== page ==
Last season, tickets were $23 for games against rivals New Hampshire, Boston College, Boston University and Vermont and $19 for all other games. There are also some premium seats that go for $50.
Roberts said that UMaine has reduced the ticket prices for three exhibition games against Canadian schools Dalhousie, St. Francis Xavier and the University of New Brunswick from $19 to $15.
He pointed out that UMaine’s ticket prices are in the ballpark with other Hockey East schools.
The University of New Hampshire charges $26 for games against Boston College, Boston University and Maine and $24 against everybody else.
The tickets range from $15-30 at Boston University and from $13-$36 at Boston College. Vermont charges $20 per game.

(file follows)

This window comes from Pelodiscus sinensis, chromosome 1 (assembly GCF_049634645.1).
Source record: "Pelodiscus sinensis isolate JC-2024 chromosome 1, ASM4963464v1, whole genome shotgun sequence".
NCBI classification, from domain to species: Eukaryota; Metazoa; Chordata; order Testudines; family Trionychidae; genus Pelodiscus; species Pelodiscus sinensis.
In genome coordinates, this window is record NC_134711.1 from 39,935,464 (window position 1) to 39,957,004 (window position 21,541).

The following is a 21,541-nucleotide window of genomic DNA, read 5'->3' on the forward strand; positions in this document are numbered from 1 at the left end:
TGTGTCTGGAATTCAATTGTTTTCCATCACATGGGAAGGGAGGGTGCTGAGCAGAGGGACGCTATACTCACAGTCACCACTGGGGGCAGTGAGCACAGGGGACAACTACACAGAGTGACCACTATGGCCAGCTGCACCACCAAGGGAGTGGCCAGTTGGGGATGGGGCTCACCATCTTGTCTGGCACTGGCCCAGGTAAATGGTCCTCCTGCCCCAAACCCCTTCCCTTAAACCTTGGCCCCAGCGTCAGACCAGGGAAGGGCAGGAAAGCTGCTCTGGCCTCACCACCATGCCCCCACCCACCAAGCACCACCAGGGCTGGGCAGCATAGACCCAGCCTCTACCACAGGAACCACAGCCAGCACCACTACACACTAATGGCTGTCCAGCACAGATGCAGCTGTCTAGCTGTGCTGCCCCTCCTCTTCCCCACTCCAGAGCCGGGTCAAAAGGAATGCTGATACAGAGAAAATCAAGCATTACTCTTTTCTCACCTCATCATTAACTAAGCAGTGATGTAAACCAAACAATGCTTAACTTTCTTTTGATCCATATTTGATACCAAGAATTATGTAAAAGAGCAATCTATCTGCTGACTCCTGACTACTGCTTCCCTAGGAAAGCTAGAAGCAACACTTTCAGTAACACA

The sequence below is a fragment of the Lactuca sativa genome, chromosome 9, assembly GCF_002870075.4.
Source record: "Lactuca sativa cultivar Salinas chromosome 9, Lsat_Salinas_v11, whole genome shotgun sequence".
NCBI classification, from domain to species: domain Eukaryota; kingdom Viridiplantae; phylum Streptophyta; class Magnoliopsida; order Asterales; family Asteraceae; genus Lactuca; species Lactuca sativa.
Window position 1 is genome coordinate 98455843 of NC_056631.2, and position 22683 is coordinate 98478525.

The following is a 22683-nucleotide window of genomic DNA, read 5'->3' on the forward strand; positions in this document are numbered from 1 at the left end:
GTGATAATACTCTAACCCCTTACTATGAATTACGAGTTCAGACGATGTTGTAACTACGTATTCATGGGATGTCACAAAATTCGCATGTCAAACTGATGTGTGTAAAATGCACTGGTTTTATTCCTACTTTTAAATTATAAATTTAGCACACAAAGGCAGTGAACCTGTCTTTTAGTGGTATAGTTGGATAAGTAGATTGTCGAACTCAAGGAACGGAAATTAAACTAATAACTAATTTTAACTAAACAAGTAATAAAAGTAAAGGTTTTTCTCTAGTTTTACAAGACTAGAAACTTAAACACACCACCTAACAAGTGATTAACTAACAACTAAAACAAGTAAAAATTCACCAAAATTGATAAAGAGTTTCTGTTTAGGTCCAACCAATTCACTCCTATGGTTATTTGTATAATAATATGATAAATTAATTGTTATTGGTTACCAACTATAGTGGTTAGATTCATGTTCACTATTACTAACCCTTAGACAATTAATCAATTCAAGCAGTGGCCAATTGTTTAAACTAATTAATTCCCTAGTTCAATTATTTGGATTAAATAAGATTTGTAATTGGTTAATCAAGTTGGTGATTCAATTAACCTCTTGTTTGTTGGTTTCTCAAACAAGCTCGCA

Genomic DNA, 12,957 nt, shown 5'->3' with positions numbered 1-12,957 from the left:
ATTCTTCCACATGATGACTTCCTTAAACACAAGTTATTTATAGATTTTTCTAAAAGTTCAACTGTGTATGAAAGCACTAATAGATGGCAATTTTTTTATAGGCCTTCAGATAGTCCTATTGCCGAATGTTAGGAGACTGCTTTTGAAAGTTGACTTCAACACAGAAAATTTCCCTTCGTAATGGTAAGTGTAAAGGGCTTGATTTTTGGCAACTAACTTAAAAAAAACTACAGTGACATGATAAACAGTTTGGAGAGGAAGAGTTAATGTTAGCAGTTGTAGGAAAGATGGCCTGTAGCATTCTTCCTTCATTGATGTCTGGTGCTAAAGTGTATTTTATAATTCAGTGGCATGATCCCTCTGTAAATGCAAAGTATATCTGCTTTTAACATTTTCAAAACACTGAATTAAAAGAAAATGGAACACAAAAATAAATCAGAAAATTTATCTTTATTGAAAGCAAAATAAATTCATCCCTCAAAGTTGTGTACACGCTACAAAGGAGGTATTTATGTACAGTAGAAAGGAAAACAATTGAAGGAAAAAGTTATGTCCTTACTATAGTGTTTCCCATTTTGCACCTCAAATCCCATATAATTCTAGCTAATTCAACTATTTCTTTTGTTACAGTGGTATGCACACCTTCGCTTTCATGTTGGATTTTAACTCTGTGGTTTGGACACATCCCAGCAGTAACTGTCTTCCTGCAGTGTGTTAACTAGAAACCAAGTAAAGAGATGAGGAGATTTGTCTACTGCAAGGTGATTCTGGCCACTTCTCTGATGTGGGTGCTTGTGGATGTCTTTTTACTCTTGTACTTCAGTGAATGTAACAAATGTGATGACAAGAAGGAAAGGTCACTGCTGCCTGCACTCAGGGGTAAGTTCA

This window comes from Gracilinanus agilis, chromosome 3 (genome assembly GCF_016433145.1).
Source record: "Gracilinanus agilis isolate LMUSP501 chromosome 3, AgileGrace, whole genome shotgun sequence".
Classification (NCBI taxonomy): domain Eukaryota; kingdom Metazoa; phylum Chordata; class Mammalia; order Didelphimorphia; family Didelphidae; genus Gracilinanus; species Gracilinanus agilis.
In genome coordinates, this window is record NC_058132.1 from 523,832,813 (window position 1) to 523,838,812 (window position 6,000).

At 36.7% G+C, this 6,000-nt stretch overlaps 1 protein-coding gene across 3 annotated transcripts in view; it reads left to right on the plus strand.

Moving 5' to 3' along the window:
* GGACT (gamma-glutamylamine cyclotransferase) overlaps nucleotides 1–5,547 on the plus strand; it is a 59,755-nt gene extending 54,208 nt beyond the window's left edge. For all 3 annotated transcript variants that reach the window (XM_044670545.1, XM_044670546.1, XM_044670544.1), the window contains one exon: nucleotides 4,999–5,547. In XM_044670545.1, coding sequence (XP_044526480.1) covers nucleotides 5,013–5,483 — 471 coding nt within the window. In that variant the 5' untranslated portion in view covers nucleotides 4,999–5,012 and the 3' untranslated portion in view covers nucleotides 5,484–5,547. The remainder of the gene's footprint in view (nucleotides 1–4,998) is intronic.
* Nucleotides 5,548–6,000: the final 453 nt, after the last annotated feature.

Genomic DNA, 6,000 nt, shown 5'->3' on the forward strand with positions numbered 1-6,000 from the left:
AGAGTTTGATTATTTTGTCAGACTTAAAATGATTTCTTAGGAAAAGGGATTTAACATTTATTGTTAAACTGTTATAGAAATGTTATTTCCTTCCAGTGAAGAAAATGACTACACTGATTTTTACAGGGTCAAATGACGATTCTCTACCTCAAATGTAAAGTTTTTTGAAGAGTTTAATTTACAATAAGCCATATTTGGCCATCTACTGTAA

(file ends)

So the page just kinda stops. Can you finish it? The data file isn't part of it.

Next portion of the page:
Maine charges $350 for season tickets for 17 home games, which is also comparable with the other schools.
Some schools put together special ticket packages.
“Historically, ticket packages like that haven’t done well for us,” said Roberts. “The last time we did something like that, five or six years ago, we sold only 41 tickets.”
Baker said UMaine’s concession stand prices aren’t going to win over any fans, either.
“It’s $5 for one of their new gourmet pretzels,” he said.
Baker and other season ticket-holders believe the athletic program needs to find ways to raise money in these challenging economic times.
He is glad to spend his money on taking his family to the games but said that between the ticket prices, parking and concession costs, “they’re leaving some people out.”